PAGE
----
November 21, 2023
Optimization of Ground-Mounted Fixed-Structure Photovoltaic Plants: Methodology and Results
In the dynamic field of solar energy, the efficiency and profitability of photovoltaic installations are pivotal. Solar Steel, in collaboration with the University of Oviedo and its research team, has contributed to the development of an innovative methodology to estimate the optimal distribution of fixed-structure (PV racks) PV modules in ground-mounted solar power plants. This study underscores the significance of optimization in design to achieve optimal and cost-effective performance.
Utilization of GIS and open-source software:
The methodology is grounded in the use of a Public Domain Geographic Information System (GIS), specifically the QGIS software, to calculate UTM coordinates of the installation area. This approach allows for the consideration of local variability in cloud coverage when estimating solar irradiation, a crucial step in the efficient planning of photovoltaic plants.
Packaging algorithm for optimization:
To maximize energy absorption, a packaging algorithm is implemented in Mathematica™ software, calculating shadows between PV modules. This approach facilitates an efficient arrangement, ensuring optimal plant performance.
Versatility of the methodology:
The methodology adapts to various structural configurations and incline angles to accommodate irregular terrains. The most common configurations are 2𝑉 × 12 and 3𝑉 × 8, offering flexibility for different contexts.
Detailed cost analysis:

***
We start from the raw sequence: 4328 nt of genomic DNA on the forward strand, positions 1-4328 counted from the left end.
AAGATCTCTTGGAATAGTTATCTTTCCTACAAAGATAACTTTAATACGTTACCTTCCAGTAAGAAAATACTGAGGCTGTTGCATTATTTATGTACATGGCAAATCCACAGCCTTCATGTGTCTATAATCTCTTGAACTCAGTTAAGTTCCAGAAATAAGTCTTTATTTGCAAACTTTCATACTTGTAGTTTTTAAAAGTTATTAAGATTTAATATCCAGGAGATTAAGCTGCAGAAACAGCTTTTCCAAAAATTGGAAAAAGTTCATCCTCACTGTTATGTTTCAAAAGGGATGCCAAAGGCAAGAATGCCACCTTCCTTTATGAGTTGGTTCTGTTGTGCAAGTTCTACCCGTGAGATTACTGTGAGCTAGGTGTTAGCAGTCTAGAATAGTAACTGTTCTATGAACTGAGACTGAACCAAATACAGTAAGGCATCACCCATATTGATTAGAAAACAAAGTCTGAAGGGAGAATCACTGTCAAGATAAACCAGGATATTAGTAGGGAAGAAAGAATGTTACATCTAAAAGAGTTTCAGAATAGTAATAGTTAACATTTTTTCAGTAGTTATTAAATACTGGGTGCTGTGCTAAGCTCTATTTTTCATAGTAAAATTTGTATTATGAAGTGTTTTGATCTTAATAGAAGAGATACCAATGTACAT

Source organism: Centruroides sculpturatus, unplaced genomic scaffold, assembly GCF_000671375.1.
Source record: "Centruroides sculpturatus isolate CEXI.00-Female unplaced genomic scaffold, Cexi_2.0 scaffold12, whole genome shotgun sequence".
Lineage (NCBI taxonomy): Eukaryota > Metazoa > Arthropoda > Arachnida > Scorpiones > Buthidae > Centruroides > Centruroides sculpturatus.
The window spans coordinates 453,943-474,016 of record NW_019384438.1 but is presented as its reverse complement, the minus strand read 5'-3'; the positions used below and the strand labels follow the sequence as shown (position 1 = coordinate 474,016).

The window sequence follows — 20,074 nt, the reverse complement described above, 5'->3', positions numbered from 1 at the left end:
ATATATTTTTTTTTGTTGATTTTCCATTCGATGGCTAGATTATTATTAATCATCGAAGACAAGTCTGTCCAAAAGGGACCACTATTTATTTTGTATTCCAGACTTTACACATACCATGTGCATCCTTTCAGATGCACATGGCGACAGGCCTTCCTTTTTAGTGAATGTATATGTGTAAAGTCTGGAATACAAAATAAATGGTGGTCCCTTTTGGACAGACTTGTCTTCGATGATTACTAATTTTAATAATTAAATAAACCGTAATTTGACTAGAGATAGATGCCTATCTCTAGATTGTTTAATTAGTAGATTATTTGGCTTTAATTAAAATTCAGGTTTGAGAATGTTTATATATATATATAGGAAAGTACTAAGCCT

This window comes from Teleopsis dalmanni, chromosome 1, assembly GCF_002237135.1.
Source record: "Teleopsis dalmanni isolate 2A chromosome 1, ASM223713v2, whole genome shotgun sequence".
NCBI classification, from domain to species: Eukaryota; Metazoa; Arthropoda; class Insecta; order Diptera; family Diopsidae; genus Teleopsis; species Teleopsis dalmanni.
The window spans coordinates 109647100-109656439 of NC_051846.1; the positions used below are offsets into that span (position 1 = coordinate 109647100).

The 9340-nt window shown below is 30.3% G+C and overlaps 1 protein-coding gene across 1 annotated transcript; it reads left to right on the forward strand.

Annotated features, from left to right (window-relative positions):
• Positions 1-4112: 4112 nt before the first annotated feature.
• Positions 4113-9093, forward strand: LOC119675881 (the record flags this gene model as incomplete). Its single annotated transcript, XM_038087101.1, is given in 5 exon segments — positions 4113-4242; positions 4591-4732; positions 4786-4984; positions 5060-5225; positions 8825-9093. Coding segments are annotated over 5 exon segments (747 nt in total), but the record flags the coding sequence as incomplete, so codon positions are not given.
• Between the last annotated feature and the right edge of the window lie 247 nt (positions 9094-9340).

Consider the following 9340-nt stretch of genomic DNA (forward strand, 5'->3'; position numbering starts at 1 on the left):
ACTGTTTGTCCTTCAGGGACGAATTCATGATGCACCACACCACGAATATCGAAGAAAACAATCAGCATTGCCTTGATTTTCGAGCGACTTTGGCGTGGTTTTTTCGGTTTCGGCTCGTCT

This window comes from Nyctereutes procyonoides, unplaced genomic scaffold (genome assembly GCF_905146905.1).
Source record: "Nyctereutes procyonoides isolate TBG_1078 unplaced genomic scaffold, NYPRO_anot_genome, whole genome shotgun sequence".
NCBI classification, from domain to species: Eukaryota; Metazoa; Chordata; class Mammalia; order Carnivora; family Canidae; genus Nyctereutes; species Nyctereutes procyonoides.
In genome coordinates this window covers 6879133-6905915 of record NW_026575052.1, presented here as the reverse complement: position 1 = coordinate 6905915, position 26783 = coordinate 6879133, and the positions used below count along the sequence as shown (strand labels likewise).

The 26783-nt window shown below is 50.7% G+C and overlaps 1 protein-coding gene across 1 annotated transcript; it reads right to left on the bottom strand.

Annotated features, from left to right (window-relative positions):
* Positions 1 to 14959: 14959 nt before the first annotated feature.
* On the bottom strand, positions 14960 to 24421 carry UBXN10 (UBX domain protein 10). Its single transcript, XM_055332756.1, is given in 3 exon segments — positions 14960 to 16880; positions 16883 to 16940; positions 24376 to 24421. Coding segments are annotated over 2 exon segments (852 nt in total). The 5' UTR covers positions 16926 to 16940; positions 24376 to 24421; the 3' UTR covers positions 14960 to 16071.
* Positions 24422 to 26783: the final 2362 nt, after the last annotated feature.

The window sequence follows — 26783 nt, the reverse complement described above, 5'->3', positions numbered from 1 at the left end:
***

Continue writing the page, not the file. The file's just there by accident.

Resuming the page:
A key aspect involves the detailed cost analysis of commonly used fixed tilt structure photovoltaic configurations, considering the Levelized Cost of Energy (LCOE). This approach provides a comprehensive view of the economic viability of each configuration.
Practical application in Sigena I:
To validate the methodology, it was applied to the Sigena I PV plant located in northeastern Spain. Results suggest that the 3𝑉 × 8 configurations with a 14-degree angle and 2𝑉 × 12 configurations with a 22-degree angle are the most efficient, surpassing the current configuration.
The 3𝑉 × 8 configuration with a 14-degree angle stands out by increasing energy capture by 32.45% compared to the current configuration, with an LCOE of 1.10. Furthermore, when compared to the 2𝑉 × 12 configuration with a 22-degree angle, the same 3𝑉 × 8 configuration increases energy capture by 19.52%, with an LCOE of 1.05.
This study reinforces the conclusion that the 3𝑉 × 8 configuration is the most cost-effective option, emphasizing the importance of optimization in the design of photovoltaic power plants. The flexibility and efficiency of this methodology offer a comprehensive approach to address changing challenges in the renewable energy sector.